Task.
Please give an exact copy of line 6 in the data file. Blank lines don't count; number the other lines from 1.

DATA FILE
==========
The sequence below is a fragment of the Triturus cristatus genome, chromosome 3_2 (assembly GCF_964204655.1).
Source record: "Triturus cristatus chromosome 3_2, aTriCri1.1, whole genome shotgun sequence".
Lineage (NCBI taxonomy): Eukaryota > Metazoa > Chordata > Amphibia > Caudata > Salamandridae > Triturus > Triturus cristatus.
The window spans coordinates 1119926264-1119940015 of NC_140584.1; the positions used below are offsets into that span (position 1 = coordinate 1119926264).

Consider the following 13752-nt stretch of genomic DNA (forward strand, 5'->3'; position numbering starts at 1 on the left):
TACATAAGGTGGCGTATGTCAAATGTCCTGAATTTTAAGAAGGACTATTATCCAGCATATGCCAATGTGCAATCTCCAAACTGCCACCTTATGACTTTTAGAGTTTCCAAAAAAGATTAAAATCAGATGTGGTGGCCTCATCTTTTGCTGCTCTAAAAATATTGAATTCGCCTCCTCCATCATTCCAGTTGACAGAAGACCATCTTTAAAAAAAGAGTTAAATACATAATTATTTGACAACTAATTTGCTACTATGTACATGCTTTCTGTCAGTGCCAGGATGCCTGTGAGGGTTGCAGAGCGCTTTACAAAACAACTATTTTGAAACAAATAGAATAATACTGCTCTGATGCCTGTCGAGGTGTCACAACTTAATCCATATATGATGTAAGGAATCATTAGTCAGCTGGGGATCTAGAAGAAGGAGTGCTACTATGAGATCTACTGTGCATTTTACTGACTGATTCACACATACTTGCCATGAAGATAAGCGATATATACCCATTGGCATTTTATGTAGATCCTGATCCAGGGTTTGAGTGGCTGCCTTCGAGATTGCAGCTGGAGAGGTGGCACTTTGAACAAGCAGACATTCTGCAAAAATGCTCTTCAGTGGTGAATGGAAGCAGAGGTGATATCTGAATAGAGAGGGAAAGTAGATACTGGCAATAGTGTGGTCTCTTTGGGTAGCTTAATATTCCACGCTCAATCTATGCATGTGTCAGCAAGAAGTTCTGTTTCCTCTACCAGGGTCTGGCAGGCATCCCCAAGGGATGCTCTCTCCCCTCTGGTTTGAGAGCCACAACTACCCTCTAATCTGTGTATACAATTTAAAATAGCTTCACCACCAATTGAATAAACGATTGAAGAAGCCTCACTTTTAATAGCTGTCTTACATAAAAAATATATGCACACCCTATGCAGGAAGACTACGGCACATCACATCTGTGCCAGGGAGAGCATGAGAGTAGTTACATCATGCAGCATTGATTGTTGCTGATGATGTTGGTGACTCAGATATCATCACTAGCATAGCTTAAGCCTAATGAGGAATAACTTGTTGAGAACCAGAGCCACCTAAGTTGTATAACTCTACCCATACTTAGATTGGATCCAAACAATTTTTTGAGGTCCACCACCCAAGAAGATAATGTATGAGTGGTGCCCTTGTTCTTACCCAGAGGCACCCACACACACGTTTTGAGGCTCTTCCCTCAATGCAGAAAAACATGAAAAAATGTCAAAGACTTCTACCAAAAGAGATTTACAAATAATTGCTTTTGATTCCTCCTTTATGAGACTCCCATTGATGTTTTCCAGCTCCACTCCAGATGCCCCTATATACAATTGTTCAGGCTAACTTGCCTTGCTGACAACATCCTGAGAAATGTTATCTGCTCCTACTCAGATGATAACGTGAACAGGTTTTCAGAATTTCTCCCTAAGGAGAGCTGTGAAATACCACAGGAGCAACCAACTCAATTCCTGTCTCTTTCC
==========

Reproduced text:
TACATAAGGTGGCGTATGTCAAATGTCCTGAATTTTAAGAAGGACTATTATCCAGCATATGCCAATGTGCAATCTCCAAACTGCCACCTTATGACTTTTAGAGTTTCCAAAAAAGATTAAAATCAGATGTGGTGGCCTCATCTTTTGCTGCTCTAAAAATATTGAATTCGCCTCCTCCATCATTCCAGTTGACAGAAGACCATCTTTAAAAAAAGAGTTAAATACATAATTATTTGACAACTAATTTGCTACTATGTACATGCTTTCTGTCAGTGCCAGGATGCCTGTGAGGGTTGCAGAGCGCTTTACAAAACAACTATTTTGAAACAAATAGAATAATACTGCTCTGATGCCTGTCGAGGTGTCACAACTTAATCCATATATGATGTAAGGAATCATTAGTCAGCTGGGGATCTAGAAGAAGGAGTGCTACTATGAGATCTACTGTGCATTTTACTGACTGATTCACACATACTTGCCATGAAGATAAGCGATATATACCCATTGGCATTTTATGTAGATCCTGATCCAGGGTTTGAGTGGCTGCCTTCGAGATTGCAGCTGGAGAGGTGGCACTTTGAACAAGCAGACATTCTGCAAAAATGCTCTTCAGTGGTGAATGGAAGCAGAGGTGATATCTGAATAGAGAGGGAAAGTAGATACTGGCAATAGTGTGGTCTCTTTGGGTAGCTTAATATTCCACGCTCAATCTATGCATGTGTCAGCAAGAAGTTCTGTTTCCTCTACCAGGGTCTGGCAGGCATCCCCAAGGGATGCTCTCTCCCCTCTGGTTTGAGAGCCACAACTACCCTCTAATCTGTGTATACAATTTAAAATAGCTTCACCACCAATTGAATAAACGATTGAAGAAGCCTCACTTTTAATAGCTGTCTTACATAAAAAATATATGCACACCCTATGCAGGAAGACTACGGCACATCACATCTGTGCCAGGGAGAGCATGAGAGTAGTTACATCATGCAGCATTGATTGTTGCTGATGATGTTGGTGACTCAGATATCATCACTAGCATAGCTTAAGCCTAATGAGGAATAACTTGTTGAGAACCAGAGCCACCTAAGTTGTATAACTCTACCCATACTTAGATTGGATCCAAACAATTTTTTGAGGTCCACCACCCAAGAAGATAATGTATGAGTGGTGCCCTTGTTCTTACCCAGAGGCACCCACACACACGTTTTGAGGCTCTTCCCTCAATGCAGAAAAACATGAAAAAATGTCAAAGACTTCTACCAAAAGAGATTTACAAATAATTGCTTTTGATTCCTCCTTTATGAGACTCCCATTGATGTTTTCCAGCTCCACTCCAGATGCCCCTATATACAATTGTTCAGGCTAACTTGCCTTGCTGACAACATCCTGAGAAATGTTATCTGCTCCTACTCAGATGATAACGTGAACAGGTTTTCAGAATTTCTCCCTAAGGAGAGCTGTGAAATACCACAGGAGCAACCAACTCAATTCCTGTCTCTTTCC